Firetrucks and firemen, tracht and dirndl, beers and pretzels, and a few thieves, Veronica Stivala was a witness to the eventful raising of the 35-metre-high Maypole in the centre of Munich.

The ominous grey clouds and nippy weather did nothing to deter the swarms of people, clad in their best lederhosen and dirndls in one of Munich’s most popular landmarks – Viktualienmarkt, the food market on May 1. The dark brown shorts, worn with a colourful waistcoat adorned with careful stitching, as well as the brightly hued apron, dress/skirt combination, over a white, puffy blouse bring with them a sense of occasion in Bavaria, in southern Germany. And the raising of the Maypole in the centre of this quaint market was definitely a day to remember.

May 1 is a day of celebration and a public holiday in Germany, making it easier for more people to attend such events. In true Bavarian style, people were already sipping beers from big beer mugs, and children were munching on their pretzels as they gathered late in the morning to watch the raising of the Maypole at noon.

In German, this is known as the Maibaumaufstellen – conveniently all rolled into one, typically long, German word! There were a healthy number of tourists too, who lifted their arms high, and climbed on boxes to get their best shots of an admittedly entertaining attraction.

The 35-metre-long pole was already in position, a mammoth, wooden, cylindrical log, painted in the traditional blue and white diamond-checker pattern; these colours are specific to Bavaria, and maypoles in other municipalities are other colours.

As we waited, one man ceremoniously added a few last touches of blue paint. Over and above this, the pole is adorned with special woodcuts depicting people dressed in traditional Bavarian attire. These figures change each time a new Maypole is made.  Interestingly, while there is always the raising of the Maypole every year, each individual Maypole is not replaced, and therefore not raised, each year. The last time the Viktualienmarkt Maypole went up was four years ago.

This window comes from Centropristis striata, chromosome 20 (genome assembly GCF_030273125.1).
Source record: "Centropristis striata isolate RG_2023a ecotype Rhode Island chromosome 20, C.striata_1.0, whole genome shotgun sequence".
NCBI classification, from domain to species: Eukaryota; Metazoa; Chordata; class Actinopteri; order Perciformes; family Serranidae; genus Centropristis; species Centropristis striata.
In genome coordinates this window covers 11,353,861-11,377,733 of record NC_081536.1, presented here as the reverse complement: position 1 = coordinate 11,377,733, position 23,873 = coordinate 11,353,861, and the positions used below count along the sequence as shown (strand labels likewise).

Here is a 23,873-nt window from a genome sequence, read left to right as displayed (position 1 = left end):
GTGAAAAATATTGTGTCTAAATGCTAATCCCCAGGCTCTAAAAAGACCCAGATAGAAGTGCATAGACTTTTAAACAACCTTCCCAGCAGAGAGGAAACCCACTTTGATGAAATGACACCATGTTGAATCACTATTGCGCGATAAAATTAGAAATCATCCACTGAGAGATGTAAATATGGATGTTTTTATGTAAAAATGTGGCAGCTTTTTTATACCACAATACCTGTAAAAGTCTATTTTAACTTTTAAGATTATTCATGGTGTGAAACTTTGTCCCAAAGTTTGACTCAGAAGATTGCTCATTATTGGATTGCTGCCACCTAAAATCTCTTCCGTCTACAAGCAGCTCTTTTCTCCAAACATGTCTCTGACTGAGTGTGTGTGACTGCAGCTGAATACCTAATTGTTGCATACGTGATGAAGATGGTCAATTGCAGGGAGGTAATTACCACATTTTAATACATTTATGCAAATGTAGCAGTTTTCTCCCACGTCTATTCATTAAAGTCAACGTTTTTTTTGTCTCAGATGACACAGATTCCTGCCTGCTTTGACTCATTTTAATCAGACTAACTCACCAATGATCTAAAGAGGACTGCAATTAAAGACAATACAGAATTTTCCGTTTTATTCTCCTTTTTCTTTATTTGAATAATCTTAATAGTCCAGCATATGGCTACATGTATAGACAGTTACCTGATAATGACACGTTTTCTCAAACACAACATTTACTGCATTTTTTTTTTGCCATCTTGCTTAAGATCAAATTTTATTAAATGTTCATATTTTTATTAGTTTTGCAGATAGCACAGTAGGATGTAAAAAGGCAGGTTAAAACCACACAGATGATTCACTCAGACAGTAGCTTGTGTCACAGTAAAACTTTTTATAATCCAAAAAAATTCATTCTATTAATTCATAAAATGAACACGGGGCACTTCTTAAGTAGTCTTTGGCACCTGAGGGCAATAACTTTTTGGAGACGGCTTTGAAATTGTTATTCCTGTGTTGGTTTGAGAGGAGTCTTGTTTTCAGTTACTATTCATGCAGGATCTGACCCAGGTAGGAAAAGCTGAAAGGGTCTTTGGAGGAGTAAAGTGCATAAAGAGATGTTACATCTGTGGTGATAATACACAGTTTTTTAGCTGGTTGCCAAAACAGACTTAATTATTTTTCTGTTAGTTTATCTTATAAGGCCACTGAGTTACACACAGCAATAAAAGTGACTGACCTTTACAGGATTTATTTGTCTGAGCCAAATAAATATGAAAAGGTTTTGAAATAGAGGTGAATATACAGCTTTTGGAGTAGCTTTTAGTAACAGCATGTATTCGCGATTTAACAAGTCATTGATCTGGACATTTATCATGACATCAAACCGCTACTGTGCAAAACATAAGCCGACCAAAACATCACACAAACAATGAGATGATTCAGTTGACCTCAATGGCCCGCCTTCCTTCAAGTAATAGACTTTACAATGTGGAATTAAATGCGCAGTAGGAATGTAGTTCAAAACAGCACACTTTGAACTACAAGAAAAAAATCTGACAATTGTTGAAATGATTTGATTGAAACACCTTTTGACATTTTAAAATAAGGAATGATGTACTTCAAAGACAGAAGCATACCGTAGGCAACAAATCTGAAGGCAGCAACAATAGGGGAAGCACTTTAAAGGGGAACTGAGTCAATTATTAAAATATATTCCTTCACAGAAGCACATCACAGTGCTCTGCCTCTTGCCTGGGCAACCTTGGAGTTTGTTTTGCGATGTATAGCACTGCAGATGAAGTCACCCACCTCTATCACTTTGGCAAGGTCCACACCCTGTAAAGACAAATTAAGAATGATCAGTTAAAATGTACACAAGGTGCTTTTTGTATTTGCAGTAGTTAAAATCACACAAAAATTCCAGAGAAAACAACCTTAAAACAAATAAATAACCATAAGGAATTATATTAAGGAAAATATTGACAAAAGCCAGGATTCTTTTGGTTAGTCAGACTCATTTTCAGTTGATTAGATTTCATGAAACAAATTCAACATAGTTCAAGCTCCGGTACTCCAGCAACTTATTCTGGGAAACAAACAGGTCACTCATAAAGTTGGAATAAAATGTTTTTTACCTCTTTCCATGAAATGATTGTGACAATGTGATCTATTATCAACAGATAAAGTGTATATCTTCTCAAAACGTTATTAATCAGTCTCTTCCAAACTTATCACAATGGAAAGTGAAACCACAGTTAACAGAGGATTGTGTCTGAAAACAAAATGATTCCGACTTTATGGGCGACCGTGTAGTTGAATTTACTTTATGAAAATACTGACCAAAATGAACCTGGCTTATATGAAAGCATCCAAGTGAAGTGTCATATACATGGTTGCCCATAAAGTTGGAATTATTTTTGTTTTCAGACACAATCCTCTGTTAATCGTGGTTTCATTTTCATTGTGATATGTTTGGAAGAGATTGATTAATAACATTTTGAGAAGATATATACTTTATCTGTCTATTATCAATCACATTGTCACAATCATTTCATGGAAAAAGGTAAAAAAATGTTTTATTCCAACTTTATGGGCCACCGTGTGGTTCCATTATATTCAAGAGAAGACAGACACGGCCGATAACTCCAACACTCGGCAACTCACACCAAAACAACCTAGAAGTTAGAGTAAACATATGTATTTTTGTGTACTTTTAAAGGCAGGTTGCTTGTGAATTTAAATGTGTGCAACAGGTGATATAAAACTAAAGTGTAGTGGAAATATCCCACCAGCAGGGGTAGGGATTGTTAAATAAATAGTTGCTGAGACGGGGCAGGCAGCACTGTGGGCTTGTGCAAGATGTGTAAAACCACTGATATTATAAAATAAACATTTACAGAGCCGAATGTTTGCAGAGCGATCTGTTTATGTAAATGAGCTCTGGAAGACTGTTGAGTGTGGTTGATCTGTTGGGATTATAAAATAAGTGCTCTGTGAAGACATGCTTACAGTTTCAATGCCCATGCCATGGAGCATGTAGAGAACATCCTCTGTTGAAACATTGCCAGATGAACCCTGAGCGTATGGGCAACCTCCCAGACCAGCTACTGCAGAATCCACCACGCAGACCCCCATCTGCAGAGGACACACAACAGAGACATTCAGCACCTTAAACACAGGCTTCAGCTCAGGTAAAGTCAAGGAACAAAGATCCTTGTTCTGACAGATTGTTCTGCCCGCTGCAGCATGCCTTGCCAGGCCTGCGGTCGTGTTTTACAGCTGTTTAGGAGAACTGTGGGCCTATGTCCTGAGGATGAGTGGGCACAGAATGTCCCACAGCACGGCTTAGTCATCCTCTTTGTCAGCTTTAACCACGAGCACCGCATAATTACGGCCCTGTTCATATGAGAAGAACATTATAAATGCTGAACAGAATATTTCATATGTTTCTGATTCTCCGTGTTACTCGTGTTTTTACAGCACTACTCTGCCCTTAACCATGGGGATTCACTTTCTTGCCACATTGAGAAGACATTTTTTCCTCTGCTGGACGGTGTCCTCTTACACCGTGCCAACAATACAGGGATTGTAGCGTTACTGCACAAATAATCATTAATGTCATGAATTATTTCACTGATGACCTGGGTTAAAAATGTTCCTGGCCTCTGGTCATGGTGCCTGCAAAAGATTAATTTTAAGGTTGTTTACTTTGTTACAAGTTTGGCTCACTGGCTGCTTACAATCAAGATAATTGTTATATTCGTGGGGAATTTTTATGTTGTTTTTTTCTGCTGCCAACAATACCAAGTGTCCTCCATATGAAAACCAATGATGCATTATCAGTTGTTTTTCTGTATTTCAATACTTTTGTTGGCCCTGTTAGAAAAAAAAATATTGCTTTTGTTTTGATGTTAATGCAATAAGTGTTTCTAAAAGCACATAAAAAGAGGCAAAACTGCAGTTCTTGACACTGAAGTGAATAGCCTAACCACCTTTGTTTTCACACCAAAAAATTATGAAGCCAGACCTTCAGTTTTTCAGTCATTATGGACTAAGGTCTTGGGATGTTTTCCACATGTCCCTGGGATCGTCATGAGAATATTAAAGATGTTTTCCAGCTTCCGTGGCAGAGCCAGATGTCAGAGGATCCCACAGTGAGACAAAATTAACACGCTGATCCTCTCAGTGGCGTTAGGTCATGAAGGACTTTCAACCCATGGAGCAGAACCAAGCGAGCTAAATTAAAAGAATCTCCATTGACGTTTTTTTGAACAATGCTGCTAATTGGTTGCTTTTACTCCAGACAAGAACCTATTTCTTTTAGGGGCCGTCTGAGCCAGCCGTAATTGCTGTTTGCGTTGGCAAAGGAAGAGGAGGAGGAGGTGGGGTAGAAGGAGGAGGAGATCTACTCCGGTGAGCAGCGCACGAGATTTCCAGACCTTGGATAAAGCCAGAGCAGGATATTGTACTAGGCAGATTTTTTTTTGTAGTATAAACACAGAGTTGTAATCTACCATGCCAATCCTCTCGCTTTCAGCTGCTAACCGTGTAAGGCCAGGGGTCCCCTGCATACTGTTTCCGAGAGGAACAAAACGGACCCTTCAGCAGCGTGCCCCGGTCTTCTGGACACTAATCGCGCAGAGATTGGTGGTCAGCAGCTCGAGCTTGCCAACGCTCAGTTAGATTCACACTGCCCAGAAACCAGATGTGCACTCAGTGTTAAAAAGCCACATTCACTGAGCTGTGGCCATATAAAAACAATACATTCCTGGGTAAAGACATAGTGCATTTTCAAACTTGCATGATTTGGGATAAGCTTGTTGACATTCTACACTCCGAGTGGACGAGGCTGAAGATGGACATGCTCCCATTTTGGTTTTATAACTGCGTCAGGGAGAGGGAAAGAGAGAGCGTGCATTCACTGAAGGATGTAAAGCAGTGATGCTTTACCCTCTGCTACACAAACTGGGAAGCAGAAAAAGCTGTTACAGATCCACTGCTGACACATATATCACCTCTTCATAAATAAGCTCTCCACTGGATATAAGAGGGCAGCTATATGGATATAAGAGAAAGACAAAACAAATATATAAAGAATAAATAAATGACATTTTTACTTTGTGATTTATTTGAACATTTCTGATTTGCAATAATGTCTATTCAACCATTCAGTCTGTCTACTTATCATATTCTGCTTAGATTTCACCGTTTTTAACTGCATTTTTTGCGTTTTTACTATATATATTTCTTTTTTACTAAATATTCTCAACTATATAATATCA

Indeed, the raising of the Maypole is not restricted to Viktualienmarkt and occurs in a number of locations around the country. With this tradition comes another, fun and cheeky one: the stealing of the Maypole. The raising of the Maypole is closely associated with the regional fire brigade or a similar club, who assist in the arduous task of lifting the large and heavy decoration – they use a crane attached to their truck to raise it.

And so with the advent of spring, comes one of the most charming and mischievous traditions of southern Germany that sees rival towns try to steal each other’s Maypole, at whichever club or venue it is being housed until May 1.

And this year, for the first time ever, a group of ‘thieves’ managed to steal Munich’s Maypole. Speaking of his thievery, the chief thief of the men’s club in the tiny town of Neufunsing told daily newspaper, the Münchener Tageszeitung: “That was the high point of our careers so far.”

Teaming up with residents from the nearby towns of Hohendilching and Ismaning, the crew snuck into the warehouse where the Maypole was being stored and proceeded to load it into their trailer. The reward for a successful Maypole theft is traditionally a meal, accompanied by, of course, copious amounts of beer. And so the men met with the Munich Brewers’ Club to settle the terms for the return of the stolen log.

After much negotiation they settled for two hearty meals and some of Munich’s finest beer, sadly not managing to secure a free table at the city’s famous Oktoberfest.

The pole was thus returned in time for the grand celebrations to begin on May 1.

And so, with due pomp and circumstance, a small band of men wearing trilby hats, red jackets, leather shorts and knee-high white socks played their brass instruments as the Maypole rose on top of the on-looking crowd.

Munich’s bigwigs were present too, and the mayor of Munich, Dieter Reiter, also clad in his finest tracht, was there to inaugurate the Maypole and say a few proud words.

The Maypole will remain in the centre of Munich’s popular food market till the next May Day celebration. The next time you’re in Munich you can go and see it, and perhaps you should also drink a few beers and eat some pretzels with obatzda as you do!

Close up of the maypole at the Viktualienmarkt, Munich which is situated in between market stalls and which is a famous point of interest for all visitors of Bavaria.Close up of the maypole at the Viktualienmarkt, Munich which is situated in between market stalls and which is a famous point of interest for all visitors of Bavaria.


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